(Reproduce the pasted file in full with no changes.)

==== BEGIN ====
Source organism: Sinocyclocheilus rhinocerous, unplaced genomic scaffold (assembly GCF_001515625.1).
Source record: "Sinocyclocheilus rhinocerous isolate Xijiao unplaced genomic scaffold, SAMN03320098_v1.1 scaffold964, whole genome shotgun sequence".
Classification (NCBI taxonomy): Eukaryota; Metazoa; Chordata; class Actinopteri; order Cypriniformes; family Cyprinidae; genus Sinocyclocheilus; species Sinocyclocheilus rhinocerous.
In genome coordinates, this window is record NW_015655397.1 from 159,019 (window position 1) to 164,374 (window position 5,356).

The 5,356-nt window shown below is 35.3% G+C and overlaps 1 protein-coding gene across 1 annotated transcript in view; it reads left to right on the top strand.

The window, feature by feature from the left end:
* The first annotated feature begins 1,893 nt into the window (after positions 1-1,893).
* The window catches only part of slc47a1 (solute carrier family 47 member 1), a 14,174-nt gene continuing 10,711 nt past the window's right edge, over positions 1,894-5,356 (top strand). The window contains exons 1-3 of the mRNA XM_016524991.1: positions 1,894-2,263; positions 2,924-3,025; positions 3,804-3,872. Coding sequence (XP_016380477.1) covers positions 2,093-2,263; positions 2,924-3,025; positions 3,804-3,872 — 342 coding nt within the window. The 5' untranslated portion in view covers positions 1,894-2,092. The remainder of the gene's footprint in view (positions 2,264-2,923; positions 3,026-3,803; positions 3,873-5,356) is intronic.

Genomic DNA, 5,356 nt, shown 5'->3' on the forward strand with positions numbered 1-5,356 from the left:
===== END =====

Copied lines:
Source organism: Sinocyclocheilus rhinocerous, unplaced genomic scaffold (assembly GCF_001515625.1).
Source record: "Sinocyclocheilus rhinocerous isolate Xijiao unplaced genomic scaffold, SAMN03320098_v1.1 scaffold964, whole genome shotgun sequence".
Classification (NCBI taxonomy): Eukaryota; Metazoa; Chordata; class Actinopteri; order Cypriniformes; family Cyprinidae; genus Sinocyclocheilus; species Sinocyclocheilus rhinocerous.
In genome coordinates, this window is record NW_015655397.1 from 159,019 (window position 1) to 164,374 (window position 5,356).

The 5,356-nt window shown below is 35.3% G+C and overlaps 1 protein-coding gene across 1 annotated transcript in view; it reads left to right on the top strand.

The window, feature by feature from the left end:
* The first annotated feature begins 1,893 nt into the window (after positions 1-1,893).
* The window catches only part of slc47a1 (solute carrier family 47 member 1), a 14,174-nt gene continuing 10,711 nt past the window's right edge, over positions 1,894-5,356 (top strand). The window contains exons 1-3 of the mRNA XM_016524991.1: positions 1,894-2,263; positions 2,924-3,025; positions 3,804-3,872. Coding sequence (XP_016380477.1) covers positions 2,093-2,263; positions 2,924-3,025; positions 3,804-3,872 — 342 coding nt within the window. The 5' untranslated portion in view covers positions 1,894-2,092. The remainder of the gene's footprint in view (positions 2,264-2,923; positions 3,026-3,803; positions 3,873-5,356) is intronic.

Genomic DNA, 5,356 nt, shown 5'->3' on the forward strand with positions numbered 1-5,356 from the left: